Table 1: Baseline characteristics of the study participants (n=326)

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Table 2: Distribution of blood pressure in the study sample according to the Joint National Committee VII stages by background characteristics

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[Table 3] gives the details of change in BP at 2-year follow-up according to baseline BP categories. Among the 79 workers with normal BP at baseline, 31.6% progressed to pre-HTN and 13.9% developed HTN, and among the 128 prehypertensives at baseline, 23.4% developed HTN at year 2. The odds of progressing to HTN from pre-HTN was close to two times higher compared to those from normal BP (OR: 1.89; 95% CI: 0.88–4.03).
Table 3: Change in blood pressure category from baseline to 2-year follow-up (n=207)

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[Table 4] gives the bivariate analysis results of factors associated with incident HTN. Older participants (age ≥50 years) and men were more likely to progress from pre-HTN to HTN at year 2. Men and those with abdominal obesity, low HDL cholesterol, and diabetes were also more likely to progress from pre-HTN to HTN. Tobacco users were less likely to progress from pre-HTN to HTN compared to nonusers. However, alcohol users were more likely to progress from pre-HTN to HTN than nonusers of alcohol. The almost same pattern of association was seen in the progression from normal HTN at baseline to pre-HTN or HTN at year 2, except the finding that women and those with hypertriglyceridemia were likely to progress more from normal to pre-HTN or HTN at year 2 compared to their counterparts.
Table 4: Factors associated with incident hypertension results of bivariate analysis

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  Discussion Top


The finding of this study on the incidence of HTN is an illustration of the high risk of developing HTN in this population. Higher chance of HTN incidence among prehypertensive compared to normal BP has been reported in several follow-up studies.[4],[20] We also found comparable finding that pre-HTN doubles the risk of progression to HTN compared to people with normal BP. The higher progression in older age group was similar to that reported earlier.[7] The above study found that women were more likely to progress to HTN from pre-HTN compared to their men counterparts, which is contrary to our finding that men were more likely to progress to HTN from pre-HTN compared to women. This might be due to the smaller proportion of women in our sample.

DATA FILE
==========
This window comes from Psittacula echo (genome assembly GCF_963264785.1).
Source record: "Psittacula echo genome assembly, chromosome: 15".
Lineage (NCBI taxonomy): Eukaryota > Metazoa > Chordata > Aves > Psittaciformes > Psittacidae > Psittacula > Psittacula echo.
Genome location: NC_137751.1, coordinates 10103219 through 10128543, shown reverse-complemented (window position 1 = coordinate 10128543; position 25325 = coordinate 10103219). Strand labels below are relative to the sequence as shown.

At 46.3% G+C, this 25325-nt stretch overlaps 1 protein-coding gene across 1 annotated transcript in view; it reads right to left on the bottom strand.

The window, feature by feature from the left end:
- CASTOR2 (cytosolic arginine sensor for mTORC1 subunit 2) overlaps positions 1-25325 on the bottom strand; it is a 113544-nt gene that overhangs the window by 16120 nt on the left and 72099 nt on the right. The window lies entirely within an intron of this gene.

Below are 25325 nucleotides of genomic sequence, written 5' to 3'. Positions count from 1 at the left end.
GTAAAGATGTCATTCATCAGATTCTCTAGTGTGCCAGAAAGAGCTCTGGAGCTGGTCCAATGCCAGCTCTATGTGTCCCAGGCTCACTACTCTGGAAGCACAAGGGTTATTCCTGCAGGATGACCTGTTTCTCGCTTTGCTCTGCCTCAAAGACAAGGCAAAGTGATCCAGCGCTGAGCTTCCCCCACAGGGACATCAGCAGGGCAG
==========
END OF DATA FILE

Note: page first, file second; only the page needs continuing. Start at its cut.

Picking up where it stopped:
A long-term Framingham Heart Study (26-year follow-up) reported that the development of HTN was two times higher for those with high normal BP.[21] Even though several studies reported the uncertainty of the association between alcohol use and HTN,[22],[23] our study found higher odds of progression to HTN among alcohol users. Similar to earlier findings,[24] obesity was found to be a major risk factor for development and progression to HTN in the present study. Reported studies on tobacco use and HTN showed inconsistent findings. Some studies reported that smokers have lower BP than nonsmokers,[25],[26] whereas the role of tobacco use in increasing HTN has been well established.[27]

The effect of risk factors on the progression from pre-HTN to HTN did not reach statistical significance. This may be due to the short follow-up period of 2 years in our study and the small sample size of the cohort. Pharmacological treatment of pre-HTN was found to be more effective in decreasing the onset of HTN compared to nontreatment group.[28] The study participants were industrial employees who can be considered as belonging to middle-income categories who might be healthier, which might affect the generalization of the study finding to the general population.


  Conclusion Top


Our study indicated a higher chance of prehypertensive to develop HTN even though a considerable proportion of people with normal HTN at baseline developed HTN at 2-year follow-up independent of other risk factors (albeit not statistically significant). Further investigation of pharmacological treatment for prehypertensive for delaying the onset of HTN in the future needs to be explored further in this population. However, considering the cost of pharmacological treatment for HTN, efforts should be made to prevent or delay the progression to HTN focusing on prehypertensive with frequent follow-up as well as the interventions to reduce other risk factors identified in this study.

Acknowledgment

CIH was supported by a registered UK charity, the Oxford Health Alliance (OxHA), and facilitated by MATRIX Public Health Solutions. For a full list of donors supporting OxHA please go to http://www.oxha.org.

Financial support and sponsorship

CIH was supported by a registered UK charity, the OxHA, and facilitated by MATRIX Public Health Solutions. For a full list of donors supporting OxHA please go to http://www.oxha.org.

Conflicts of interest

There are no conflicts of interest.

 
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    Tables

  [Table 1], [Table 2], [Table 3], [Table 4]